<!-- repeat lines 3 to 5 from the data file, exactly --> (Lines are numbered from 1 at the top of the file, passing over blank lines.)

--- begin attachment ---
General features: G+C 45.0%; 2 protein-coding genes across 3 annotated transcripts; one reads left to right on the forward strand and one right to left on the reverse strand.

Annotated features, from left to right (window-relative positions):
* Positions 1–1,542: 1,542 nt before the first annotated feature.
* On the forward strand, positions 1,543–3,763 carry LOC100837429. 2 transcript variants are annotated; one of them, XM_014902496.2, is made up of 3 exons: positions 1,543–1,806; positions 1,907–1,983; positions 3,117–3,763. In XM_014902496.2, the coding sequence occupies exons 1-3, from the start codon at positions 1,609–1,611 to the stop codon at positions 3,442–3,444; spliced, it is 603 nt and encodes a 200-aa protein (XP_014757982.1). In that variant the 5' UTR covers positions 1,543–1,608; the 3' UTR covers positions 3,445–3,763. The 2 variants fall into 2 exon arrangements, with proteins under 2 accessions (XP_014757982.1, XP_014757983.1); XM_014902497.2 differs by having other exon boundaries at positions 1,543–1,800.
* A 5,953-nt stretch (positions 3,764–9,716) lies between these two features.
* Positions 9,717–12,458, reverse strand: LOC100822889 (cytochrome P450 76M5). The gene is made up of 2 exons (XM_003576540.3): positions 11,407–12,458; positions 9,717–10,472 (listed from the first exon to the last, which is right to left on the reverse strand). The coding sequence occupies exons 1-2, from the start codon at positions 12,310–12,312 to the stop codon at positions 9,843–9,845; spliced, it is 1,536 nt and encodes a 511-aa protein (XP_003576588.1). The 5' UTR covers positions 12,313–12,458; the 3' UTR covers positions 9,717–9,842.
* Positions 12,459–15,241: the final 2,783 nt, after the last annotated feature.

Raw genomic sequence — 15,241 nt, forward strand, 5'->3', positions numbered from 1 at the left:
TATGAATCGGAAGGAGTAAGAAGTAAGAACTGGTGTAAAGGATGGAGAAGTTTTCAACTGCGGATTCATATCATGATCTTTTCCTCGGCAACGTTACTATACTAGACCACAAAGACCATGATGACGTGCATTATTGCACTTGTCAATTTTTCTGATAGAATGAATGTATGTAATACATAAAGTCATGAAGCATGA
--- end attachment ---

* Positions 1–1,542: 1,542 nt before the first annotated feature.
* On the forward strand, positions 1,543–3,763 carry LOC100837429. 2 transcript variants are annotated; one of them, XM_014902496.2, is made up of 3 exons: positions 1,543–1,806; positions 1,907–1,983; positions 3,117–3,763. In XM_014902496.2, the coding sequence occupies exons 1-3, from the start codon at positions 1,609–1,611 to the stop codon at positions 3,442–3,444; spliced, it is 603 nt and encodes a 200-aa protein (XP_014757982.1). In that variant the 5' UTR covers positions 1,543–1,608; the 3' UTR covers positions 3,445–3,763. The 2 variants fall into 2 exon arrangements, with proteins under 2 accessions (XP_014757982.1, XP_014757983.1); XM_014902497.2 differs by having other exon boundaries at positions 1,543–1,800.
* A 5,953-nt stretch (positions 3,764–9,716) lies between these two features.